Salisbury Zoo will soon open animal health clinic

A new, still-to-be-named health clinic at the Salisbury Zoo, in the final stages of completion, will give veterinarians a modern space to care for the animals that are dear to the Salisbury community.

 “It should be open soon, at least on a limited basis,” Ralph Piland, zoo director, said about the 4,000-square-foot, $1.9 million building, on the west side of the zoo, near Ben’s Red Swings.

“There is still a punch list. Even after the contractors finish there are some items that have to be completed. We’re trying to stretch our budget as far as we can,” Piland said.

Funding was from the city, state and private donations.

“This is considered an industry standard, to have a dedicated health facility. It’s something the Association of Zoos and Aquariums, where we get our accreditation, has noticed as a need in their past inspections. It has encouraged the zoo for a long time to complete this,” Piland said. Planning and fund-raising began 10 years ago.

“The building doesn’t have a name yet, but if somebody would like to write us a check, we’ll be happy to name it after them,” Piland said, laughing.

Veterinarians including Dr. Doug Nolte, who has a practice in Salisbury, will work at the clinic, plus a full-time vet tech and consulting specialists from other zoos.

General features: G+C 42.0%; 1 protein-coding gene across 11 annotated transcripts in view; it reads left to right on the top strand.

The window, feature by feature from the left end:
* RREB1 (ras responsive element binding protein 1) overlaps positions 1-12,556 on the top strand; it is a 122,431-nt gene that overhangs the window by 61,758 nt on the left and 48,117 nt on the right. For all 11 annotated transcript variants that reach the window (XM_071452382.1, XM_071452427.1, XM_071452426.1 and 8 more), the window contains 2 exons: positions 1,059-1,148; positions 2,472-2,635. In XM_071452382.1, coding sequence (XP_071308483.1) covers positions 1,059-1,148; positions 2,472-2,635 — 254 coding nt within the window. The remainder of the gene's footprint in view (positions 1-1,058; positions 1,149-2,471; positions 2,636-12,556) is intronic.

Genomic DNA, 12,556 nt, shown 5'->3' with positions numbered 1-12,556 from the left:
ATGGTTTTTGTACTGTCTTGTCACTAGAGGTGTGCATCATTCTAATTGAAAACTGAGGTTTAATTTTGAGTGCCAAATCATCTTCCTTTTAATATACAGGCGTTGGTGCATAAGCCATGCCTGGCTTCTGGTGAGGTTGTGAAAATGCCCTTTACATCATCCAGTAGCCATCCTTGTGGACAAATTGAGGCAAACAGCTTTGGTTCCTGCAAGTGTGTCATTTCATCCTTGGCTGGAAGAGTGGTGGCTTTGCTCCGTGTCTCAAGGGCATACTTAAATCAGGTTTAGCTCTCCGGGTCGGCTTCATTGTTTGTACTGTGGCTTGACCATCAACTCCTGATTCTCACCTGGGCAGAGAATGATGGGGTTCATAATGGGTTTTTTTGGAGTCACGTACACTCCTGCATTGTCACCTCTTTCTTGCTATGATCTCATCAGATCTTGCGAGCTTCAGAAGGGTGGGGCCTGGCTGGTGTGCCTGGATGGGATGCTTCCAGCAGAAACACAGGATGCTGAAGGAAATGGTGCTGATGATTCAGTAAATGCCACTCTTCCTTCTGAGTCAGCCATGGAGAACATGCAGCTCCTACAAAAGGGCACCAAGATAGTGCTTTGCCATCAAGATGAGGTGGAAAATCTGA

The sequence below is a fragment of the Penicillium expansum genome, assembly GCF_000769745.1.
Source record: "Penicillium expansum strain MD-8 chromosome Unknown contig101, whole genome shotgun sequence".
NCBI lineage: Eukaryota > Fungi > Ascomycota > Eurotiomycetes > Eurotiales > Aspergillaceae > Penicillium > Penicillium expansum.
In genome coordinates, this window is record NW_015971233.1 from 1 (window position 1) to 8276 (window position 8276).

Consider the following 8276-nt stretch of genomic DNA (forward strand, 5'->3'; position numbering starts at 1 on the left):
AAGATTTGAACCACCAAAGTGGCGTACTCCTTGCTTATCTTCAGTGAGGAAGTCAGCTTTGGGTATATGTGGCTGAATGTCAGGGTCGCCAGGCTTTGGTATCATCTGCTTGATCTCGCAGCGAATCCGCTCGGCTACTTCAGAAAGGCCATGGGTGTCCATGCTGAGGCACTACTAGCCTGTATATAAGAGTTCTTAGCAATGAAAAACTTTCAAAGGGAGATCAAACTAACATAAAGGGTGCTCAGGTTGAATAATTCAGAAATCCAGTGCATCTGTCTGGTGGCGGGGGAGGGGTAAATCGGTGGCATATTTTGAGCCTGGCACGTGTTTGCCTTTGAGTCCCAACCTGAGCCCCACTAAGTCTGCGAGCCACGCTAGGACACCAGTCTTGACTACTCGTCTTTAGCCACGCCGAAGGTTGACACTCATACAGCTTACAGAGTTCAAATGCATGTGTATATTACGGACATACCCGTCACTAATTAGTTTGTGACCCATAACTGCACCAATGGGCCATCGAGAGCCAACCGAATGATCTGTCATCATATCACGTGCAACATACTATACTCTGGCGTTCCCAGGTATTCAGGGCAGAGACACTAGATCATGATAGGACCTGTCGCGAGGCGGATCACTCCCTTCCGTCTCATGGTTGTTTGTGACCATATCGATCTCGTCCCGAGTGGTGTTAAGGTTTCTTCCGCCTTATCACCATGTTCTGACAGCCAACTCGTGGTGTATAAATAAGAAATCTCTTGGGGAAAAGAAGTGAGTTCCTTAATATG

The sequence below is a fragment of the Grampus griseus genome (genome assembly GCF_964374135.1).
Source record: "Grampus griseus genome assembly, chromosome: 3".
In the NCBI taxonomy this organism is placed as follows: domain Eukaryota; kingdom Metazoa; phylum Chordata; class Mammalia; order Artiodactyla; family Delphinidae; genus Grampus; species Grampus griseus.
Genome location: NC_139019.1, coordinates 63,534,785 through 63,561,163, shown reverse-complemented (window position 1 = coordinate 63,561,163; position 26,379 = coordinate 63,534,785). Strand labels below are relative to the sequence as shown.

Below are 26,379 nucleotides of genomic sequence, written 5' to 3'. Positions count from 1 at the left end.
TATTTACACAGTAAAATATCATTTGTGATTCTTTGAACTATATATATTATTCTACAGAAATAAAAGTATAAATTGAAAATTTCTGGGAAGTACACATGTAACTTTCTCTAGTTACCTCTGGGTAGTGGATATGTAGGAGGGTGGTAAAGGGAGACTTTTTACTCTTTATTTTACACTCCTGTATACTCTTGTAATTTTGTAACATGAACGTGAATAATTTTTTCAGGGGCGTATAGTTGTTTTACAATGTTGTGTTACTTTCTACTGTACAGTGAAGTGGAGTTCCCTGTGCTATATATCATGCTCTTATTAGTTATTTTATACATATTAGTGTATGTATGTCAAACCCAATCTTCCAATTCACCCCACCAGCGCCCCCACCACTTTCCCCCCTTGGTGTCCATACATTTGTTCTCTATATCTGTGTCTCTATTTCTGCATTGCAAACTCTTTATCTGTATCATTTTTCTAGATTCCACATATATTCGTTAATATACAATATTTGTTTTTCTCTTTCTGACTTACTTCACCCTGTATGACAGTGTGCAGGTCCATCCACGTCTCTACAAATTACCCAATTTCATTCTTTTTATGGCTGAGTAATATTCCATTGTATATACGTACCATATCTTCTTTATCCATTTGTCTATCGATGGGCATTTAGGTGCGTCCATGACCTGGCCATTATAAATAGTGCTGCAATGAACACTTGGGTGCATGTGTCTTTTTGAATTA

A few years ago, a bear needed dental surgery and it had to be done in the bear exhibit, because there was no clinic. A makeshift operating table was set up and the bad teeth were pulled, Piland said.

The clinic’s quarantine area will be used for animals new to the 60-year-old zoo. Usually animals are kept in quarantine 30 days before being mixed with the population.

“Right now we have a small facility in the Animal Services Building that can take birds and some small mammals for quarantine, but sometimes we have to create a make-do quarantine facility in other areas,” Piland explained.

The clinic also has areas for check-ups, x-rays, treatment, surgery and recovery.

For autopsies, there’s, “a dedicated necropsy room and segregated space for a post-mortem analysis,” Piland said. When an animal dies, as a 13-year-old wolf did a few weeks ago, details obtained post-mortem can offer new knowledge to caretakers.

Having a clinic means the zoo will meet industry standards. “It lets us meet or exceed the quality care given in institutions throughout the country. You think of a first-class zoo,” the director said.

Salisbury’s zoo is appreciated as an attractive and enjoyable community resource, and is one of only five zoos nationwide that are free.

“The zoo has a consistent reputation as being a quality small institution,” Piland said.

“When you look around the country there are fancier zoos, bigger zoos, but you don’t find a zoo very often that is as well-loved and supported by the community as this one is,” Piland said about the 13 and ½-acre zoo, founded in 1954.

“It’s a wonderful resource for the community,” he said. “It’s unique.”

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